In other words, while we use the word “cheapest” here, the decision extends well beyond the bottom-line value.

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Authentication and Card Condition

The first two reasons for getting a card graded have nothing to do with adding value and everything to do with ensuring what you have is legit. 

For instance, card companies (in their infinite wisdom) have printed out tons of replica cards for their most iconic lines. The difference between a 1984 Star or 1986 Fleer Michael Jordan card and a 1996 “Decade of Excellence” reprint could be thousands of dollars.  

Thanks to grading, we know that this card is a 1996 Decade of Excellence Fleer card, not a 1986 Jordan rookie
Thanks to grading, we know that this card is a 1996 Decade of Excellence Fleer card, not a 1986 Jordan rookie

And what about aftermarket autographed cards? These are cards that have been signed by a player after they’ve been pulled from a pack – the auto didn’t come with the card. Thanks to autograph authentication services, you’ll have peace of mind that the aftermarket auto actually came from the hand of MJ instead of CJ. Or JJ. Or EJ. Basically anyone that’s not Mike. You get the idea. Getting a card graded helps ensure that a card is what it (and a buyer) says it is.

1985 Topps Football Mike Singletary Auto #34 BGS Authentic.  Cards like this one featuring Mike Singletary, have been signed after the fact -- grading ensures it's authentic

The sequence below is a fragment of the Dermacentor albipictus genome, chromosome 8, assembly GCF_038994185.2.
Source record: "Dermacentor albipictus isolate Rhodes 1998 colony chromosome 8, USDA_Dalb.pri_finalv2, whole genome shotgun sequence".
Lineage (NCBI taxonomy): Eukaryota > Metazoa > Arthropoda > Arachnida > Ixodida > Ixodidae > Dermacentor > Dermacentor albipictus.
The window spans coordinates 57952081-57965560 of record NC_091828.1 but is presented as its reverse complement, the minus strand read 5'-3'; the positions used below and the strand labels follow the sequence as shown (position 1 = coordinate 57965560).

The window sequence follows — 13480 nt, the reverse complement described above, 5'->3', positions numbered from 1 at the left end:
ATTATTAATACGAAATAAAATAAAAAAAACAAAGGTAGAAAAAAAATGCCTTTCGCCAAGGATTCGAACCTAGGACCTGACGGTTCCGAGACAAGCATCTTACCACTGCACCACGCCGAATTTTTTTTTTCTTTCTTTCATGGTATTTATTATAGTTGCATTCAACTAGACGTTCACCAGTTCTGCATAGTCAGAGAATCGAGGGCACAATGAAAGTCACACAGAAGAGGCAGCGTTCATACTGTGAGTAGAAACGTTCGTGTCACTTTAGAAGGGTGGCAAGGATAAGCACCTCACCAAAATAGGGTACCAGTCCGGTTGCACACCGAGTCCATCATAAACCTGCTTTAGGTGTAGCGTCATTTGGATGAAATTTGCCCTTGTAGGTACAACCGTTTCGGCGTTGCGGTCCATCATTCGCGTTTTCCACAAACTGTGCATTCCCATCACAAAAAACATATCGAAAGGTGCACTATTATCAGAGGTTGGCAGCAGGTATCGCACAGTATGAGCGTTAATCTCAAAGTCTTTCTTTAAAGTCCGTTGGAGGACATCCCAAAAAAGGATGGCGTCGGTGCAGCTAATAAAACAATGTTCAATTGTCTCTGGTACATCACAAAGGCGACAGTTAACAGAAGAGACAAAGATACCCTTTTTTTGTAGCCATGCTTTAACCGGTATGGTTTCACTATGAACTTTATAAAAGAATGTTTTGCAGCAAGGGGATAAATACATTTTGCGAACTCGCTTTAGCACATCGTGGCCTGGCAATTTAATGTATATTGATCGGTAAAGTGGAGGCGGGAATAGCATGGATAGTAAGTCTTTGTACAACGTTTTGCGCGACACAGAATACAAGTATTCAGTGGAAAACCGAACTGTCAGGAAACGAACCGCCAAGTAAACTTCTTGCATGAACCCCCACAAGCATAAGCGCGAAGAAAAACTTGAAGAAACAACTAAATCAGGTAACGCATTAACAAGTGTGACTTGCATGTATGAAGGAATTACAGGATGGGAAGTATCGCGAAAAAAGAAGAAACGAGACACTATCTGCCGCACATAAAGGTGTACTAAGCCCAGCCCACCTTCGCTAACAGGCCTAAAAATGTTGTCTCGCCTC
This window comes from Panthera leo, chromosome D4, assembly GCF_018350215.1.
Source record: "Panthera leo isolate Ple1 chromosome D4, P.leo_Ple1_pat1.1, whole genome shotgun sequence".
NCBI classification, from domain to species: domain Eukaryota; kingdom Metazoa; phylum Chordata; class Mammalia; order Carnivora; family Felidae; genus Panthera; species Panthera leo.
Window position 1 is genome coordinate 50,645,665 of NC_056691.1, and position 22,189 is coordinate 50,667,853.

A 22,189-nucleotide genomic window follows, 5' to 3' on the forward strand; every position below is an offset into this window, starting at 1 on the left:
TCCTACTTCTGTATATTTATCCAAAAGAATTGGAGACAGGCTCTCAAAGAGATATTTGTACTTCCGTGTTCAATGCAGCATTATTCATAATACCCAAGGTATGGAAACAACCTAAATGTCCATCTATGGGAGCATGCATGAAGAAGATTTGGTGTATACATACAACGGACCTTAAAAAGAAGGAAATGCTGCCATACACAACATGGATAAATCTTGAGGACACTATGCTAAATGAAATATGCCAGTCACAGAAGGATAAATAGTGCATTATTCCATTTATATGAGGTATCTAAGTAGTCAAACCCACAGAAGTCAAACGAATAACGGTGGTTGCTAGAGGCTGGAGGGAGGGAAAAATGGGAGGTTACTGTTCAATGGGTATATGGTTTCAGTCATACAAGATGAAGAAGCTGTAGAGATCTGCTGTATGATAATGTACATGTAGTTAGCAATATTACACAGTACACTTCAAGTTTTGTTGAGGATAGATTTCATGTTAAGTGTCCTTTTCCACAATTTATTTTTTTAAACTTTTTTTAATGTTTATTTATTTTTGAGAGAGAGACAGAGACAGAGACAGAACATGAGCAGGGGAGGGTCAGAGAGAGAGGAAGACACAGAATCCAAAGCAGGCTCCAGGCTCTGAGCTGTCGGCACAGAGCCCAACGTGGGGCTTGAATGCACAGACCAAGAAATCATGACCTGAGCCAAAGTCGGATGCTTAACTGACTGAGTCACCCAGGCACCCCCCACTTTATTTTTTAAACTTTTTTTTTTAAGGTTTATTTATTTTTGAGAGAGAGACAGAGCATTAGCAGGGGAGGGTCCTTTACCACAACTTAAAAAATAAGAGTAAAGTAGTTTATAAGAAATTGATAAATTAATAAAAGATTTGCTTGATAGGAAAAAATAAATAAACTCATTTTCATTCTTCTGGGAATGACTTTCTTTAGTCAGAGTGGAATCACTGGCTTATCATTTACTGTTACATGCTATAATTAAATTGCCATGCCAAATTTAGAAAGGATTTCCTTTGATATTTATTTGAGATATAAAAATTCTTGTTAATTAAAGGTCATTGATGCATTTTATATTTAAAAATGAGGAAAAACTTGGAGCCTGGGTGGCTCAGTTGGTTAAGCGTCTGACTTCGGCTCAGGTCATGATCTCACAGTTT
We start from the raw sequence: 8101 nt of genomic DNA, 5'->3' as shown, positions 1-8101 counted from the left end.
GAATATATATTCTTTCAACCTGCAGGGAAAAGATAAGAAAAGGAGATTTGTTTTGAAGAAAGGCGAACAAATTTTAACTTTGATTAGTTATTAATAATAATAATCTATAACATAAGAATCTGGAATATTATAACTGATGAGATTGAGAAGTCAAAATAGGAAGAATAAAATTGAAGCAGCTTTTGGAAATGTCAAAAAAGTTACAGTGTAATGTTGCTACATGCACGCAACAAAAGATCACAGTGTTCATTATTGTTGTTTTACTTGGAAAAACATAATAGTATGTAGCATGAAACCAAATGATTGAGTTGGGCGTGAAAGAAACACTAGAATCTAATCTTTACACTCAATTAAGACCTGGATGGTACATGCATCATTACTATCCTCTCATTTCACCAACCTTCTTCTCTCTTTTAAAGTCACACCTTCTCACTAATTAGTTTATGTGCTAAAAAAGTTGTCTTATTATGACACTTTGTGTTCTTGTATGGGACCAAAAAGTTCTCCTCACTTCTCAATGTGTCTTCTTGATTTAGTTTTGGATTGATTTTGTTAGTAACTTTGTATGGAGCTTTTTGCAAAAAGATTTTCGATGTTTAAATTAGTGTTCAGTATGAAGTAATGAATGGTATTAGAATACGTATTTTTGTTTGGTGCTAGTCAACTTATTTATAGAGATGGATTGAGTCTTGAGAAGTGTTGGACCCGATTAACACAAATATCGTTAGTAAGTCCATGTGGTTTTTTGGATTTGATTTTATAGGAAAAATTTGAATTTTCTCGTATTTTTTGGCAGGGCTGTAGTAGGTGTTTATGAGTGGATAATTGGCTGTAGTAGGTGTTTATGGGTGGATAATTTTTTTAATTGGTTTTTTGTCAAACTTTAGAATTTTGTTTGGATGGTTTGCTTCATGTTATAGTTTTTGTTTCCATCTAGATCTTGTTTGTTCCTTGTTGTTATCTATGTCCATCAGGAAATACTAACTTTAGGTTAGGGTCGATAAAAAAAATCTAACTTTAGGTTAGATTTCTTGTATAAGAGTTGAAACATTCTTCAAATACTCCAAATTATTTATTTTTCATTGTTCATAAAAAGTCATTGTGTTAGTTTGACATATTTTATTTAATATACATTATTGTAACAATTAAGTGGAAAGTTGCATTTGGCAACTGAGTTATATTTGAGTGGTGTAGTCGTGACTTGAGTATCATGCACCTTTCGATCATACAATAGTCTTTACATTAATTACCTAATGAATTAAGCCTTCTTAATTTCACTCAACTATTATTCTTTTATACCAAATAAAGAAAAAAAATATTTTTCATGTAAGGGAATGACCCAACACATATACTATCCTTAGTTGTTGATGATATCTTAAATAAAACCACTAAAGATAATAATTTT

Cards like this one featuring Mike Singletary, have been signed after the fact — grading ensures it’s authentic

Second, let’s not forget the entire purpose behind grading: to get an idea of the card’s condition. When buying online, it can be especially tricky to get an idea of a raw card’s quality: a corner nick might not show up as clean, for example. Or, on the flip side, a mistake with flash might make it look like a card is creased, or has a refractor line. Even centering can look perfect with a subtle tilt of the camera if you’re not able to analyze the the card in hand.

Grading eliminates those concerns (well, almost).

Grading can Increase Card Value

This reason is the one most people think of right off the bat: a grade can increase a card’s value. But not all grades are treated equally. While PSA, SGC, and BGS tend to add the most value to a card, the downside is that they aren’t the most cost-effective. Maybe that doesn’t matter if, say, you’re trying to flip a card for as much money as possible. 

Let’s take Giannis Antetokounmpo’s 2013 Prizm base rookie card. With a PSA 9 card, CardLadder values the card around $320-370. But as a CSG 9 (CSG is a cheaper grading service – though not the cheapest as we’ll see) CardLadder values the card at $259. Alternatively, the card is valued around $270 raw (keep in mind these values are as of August 2023).